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Rock Cairn near Eigergletscher Station, Switzerland

Rock Cairn near Eigergletscher Station, Switzerland


A cairn is, in essence, an intentionally-laid of rocks, carefully stacked without mortar. Cairns are thought to have some meanings associated with marking property ownership or control, such as a landmark, a territorial marker, or a grave marker.

The word is occasionally used to mean a specific type of rock-covered burial; and as such are often only part of an archaeological site. Eventually, many rock-covered burials collected wind blown earth and are now classed as mounds.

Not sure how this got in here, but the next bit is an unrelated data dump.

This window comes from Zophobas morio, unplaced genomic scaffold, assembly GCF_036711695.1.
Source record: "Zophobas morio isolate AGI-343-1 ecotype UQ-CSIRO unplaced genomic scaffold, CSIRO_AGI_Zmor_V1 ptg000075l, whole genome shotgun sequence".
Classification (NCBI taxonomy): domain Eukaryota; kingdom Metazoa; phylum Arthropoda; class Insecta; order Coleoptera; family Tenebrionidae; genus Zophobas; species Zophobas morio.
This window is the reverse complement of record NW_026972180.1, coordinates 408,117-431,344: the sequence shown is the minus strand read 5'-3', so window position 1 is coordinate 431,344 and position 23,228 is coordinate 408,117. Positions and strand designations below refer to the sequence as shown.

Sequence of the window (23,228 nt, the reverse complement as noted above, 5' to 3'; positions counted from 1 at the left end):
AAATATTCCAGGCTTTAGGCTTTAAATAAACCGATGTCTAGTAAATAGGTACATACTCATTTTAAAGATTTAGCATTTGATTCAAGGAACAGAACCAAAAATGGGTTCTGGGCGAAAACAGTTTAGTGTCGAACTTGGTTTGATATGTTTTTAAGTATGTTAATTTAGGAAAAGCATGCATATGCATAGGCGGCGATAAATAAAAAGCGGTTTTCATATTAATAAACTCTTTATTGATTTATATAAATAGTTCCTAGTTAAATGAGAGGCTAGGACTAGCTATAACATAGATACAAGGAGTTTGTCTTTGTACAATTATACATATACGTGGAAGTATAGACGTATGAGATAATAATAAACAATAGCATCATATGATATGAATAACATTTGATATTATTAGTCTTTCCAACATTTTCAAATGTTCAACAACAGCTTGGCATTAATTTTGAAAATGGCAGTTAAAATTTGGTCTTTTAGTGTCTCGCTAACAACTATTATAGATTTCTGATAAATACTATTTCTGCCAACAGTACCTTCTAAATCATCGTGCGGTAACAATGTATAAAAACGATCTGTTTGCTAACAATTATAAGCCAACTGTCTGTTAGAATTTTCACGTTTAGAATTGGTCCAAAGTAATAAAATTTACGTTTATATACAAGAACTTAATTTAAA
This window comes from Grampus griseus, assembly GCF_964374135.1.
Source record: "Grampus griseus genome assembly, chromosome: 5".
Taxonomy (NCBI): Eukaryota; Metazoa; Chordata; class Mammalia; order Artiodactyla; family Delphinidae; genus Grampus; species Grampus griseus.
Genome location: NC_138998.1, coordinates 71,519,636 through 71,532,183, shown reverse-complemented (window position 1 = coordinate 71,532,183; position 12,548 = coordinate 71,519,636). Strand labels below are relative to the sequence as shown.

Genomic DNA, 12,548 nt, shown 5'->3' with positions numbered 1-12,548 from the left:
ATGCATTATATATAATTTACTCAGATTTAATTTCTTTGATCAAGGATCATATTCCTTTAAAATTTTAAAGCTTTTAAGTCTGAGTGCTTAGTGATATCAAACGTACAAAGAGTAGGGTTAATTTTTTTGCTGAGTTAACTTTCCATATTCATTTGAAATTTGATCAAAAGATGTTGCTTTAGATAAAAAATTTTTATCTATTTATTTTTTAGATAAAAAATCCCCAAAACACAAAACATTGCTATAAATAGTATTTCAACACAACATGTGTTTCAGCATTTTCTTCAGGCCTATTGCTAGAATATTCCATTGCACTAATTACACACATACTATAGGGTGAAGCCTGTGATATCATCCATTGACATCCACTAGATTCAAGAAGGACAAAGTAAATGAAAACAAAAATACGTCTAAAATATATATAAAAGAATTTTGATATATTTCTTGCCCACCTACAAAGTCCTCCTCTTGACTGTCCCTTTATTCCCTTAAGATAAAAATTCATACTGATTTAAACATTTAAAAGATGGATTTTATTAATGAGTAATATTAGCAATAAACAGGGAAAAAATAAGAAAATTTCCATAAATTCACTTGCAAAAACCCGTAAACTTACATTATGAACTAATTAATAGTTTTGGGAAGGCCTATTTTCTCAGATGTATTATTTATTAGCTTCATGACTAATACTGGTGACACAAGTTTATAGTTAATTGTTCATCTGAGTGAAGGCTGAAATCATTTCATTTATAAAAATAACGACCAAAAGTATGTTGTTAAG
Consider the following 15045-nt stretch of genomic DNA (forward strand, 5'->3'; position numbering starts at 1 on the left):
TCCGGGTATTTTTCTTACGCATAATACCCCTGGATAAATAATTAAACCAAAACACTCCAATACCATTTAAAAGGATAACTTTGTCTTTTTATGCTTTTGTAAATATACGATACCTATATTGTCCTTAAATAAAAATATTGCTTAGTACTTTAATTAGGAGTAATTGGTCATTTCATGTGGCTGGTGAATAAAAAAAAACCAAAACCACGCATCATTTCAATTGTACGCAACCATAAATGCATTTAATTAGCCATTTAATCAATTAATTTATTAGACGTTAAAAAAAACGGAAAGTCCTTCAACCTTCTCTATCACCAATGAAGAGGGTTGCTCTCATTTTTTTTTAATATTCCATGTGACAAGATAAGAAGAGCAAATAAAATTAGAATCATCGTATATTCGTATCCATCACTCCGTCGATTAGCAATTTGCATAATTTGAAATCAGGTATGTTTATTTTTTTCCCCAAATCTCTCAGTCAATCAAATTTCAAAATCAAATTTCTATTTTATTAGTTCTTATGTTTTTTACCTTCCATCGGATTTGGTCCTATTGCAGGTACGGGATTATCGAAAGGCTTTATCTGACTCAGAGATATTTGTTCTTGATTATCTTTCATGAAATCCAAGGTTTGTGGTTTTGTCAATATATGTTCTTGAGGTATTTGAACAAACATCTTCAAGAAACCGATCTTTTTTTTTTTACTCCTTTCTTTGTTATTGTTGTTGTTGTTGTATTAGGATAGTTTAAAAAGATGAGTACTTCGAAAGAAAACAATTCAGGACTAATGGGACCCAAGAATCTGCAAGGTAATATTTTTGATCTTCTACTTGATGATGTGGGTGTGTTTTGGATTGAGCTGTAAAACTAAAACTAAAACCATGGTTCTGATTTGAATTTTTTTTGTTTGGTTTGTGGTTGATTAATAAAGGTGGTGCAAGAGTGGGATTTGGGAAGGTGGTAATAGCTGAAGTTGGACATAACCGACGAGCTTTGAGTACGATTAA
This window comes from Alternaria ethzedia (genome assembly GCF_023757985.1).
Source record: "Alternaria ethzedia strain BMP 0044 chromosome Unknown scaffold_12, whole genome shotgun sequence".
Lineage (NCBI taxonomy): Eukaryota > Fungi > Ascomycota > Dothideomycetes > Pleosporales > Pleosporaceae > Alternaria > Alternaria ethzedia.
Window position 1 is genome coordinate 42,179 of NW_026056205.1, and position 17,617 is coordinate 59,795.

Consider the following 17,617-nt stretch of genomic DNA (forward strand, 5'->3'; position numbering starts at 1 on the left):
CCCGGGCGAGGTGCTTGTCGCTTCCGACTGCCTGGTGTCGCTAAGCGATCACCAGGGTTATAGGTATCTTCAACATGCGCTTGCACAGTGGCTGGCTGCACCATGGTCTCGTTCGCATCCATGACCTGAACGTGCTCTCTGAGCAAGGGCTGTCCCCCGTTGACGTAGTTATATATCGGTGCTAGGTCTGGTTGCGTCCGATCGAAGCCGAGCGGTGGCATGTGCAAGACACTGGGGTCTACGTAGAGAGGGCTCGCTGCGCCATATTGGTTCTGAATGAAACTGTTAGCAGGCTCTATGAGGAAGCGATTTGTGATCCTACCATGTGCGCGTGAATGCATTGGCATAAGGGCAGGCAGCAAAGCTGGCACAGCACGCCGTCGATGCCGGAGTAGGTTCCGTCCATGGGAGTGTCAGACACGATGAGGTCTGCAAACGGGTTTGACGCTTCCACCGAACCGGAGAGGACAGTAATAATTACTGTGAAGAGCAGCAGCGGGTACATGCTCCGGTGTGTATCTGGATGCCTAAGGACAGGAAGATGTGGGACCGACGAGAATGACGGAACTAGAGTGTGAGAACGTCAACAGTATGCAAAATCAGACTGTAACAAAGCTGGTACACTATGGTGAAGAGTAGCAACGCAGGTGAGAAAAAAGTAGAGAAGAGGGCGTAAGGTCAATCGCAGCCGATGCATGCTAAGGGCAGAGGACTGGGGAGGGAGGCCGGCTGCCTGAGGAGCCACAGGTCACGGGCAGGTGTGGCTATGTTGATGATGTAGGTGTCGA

Cairns are found throughout history and all over the world.


This glossary entry is part of the Dictionary of Archaeology, Archaeology Site Types and Archaeology Burial Types.

Sprague, Roderick. 2005. Burial Terminology: A guide for researchers. Altamira Press, Lanham, Maryland.

Rakita, Gordon F. M., Jane Buikstra, Lane A. Beck, and Sloan R. Williams(eds). 2005. Interacting with the Dead: Perspectives on Mortuary Archaeology fo the New Millennium. University Press of Florida, Gainsville.

Just a few of what must be thousands: Kintraw (Scotland), Shilla (Korea)

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